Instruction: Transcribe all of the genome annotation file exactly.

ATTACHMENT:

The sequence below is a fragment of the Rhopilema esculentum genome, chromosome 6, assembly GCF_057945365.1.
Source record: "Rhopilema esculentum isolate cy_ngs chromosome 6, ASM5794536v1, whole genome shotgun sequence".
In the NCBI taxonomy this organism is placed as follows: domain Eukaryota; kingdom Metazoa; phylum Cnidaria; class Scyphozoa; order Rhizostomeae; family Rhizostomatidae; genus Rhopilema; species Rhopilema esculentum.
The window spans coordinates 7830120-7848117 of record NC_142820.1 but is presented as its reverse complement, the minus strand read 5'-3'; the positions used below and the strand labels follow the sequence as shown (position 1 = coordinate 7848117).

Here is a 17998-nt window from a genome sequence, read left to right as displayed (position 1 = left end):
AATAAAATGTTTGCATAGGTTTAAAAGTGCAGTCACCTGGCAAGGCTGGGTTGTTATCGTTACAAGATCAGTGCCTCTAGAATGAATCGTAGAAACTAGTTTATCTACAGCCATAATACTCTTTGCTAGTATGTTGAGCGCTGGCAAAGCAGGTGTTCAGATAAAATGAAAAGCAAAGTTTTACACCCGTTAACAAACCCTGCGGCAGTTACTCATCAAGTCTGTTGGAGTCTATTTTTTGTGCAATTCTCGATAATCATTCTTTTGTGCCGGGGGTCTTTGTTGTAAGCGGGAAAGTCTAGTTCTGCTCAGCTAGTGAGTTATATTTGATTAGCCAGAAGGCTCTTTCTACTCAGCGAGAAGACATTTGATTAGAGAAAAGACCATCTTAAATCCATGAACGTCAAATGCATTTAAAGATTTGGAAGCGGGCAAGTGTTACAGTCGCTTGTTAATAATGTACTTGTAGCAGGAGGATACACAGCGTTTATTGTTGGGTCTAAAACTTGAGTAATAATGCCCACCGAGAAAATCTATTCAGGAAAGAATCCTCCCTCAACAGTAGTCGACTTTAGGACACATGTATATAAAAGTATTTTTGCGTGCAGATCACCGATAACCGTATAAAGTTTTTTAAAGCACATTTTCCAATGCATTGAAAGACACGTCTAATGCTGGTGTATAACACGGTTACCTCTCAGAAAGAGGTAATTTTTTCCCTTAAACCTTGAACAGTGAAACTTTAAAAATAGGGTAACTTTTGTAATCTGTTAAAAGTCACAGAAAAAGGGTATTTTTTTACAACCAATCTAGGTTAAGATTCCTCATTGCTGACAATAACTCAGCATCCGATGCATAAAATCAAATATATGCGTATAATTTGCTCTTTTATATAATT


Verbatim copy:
The sequence below is a fragment of the Rhopilema esculentum genome, chromosome 6, assembly GCF_057945365.1.
Source record: "Rhopilema esculentum isolate cy_ngs chromosome 6, ASM5794536v1, whole genome shotgun sequence".
In the NCBI taxonomy this organism is placed as follows: domain Eukaryota; kingdom Metazoa; phylum Cnidaria; class Scyphozoa; order Rhizostomeae; family Rhizostomatidae; genus Rhopilema; species Rhopilema esculentum.
The window spans coordinates 7830120-7848117 of record NC_142820.1 but is presented as its reverse complement, the minus strand read 5'-3'; the positions used below and the strand labels follow the sequence as shown (position 1 = coordinate 7848117).

Here is a 17998-nt window from a genome sequence, read left to right as displayed (position 1 = left end):
AATAAAATGTTTGCATAGGTTTAAAAGTGCAGTCACCTGGCAAGGCTGGGTTGTTATCGTTACAAGATCAGTGCCTCTAGAATGAATCGTAGAAACTAGTTTATCTACAGCCATAATACTCTTTGCTAGTATGTTGAGCGCTGGCAAAGCAGGTGTTCAGATAAAATGAAAAGCAAAGTTTTACACCCGTTAACAAACCCTGCGGCAGTTACTCATCAAGTCTGTTGGAGTCTATTTTTTGTGCAATTCTCGATAATCATTCTTTTGTGCCGGGGGTCTTTGTTGTAAGCGGGAAAGTCTAGTTCTGCTCAGCTAGTGAGTTATATTTGATTAGCCAGAAGGCTCTTTCTACTCAGCGAGAAGACATTTGATTAGAGAAAAGACCATCTTAAATCCATGAACGTCAAATGCATTTAAAGATTTGGAAGCGGGCAAGTGTTACAGTCGCTTGTTAATAATGTACTTGTAGCAGGAGGATACACAGCGTTTATTGTTGGGTCTAAAACTTGAGTAATAATGCCCACCGAGAAAATCTATTCAGGAAAGAATCCTCCCTCAACAGTAGTCGACTTTAGGACACATGTATATAAAAGTATTTTTGCGTGCAGATCACCGATAACCGTATAAAGTTTTTTAAAGCACATTTTCCAATGCATTGAAAGACACGTCTAATGCTGGTGTATAACACGGTTACCTCTCAGAAAGAGGTAATTTTTTCCCTTAAACCTTGAACAGTGAAACTTTAAAAATAGGGTAACTTTTGTAATCTGTTAAAAGTCACAGAAAAAGGGTATTTTTTTACAACCAATCTAGGTTAAGATTCCTCATTGCTGACAATAACTCAGCATCCGATGCATAAAATCAAATATATGCGTATAATTTGCTCTTTTATATAATT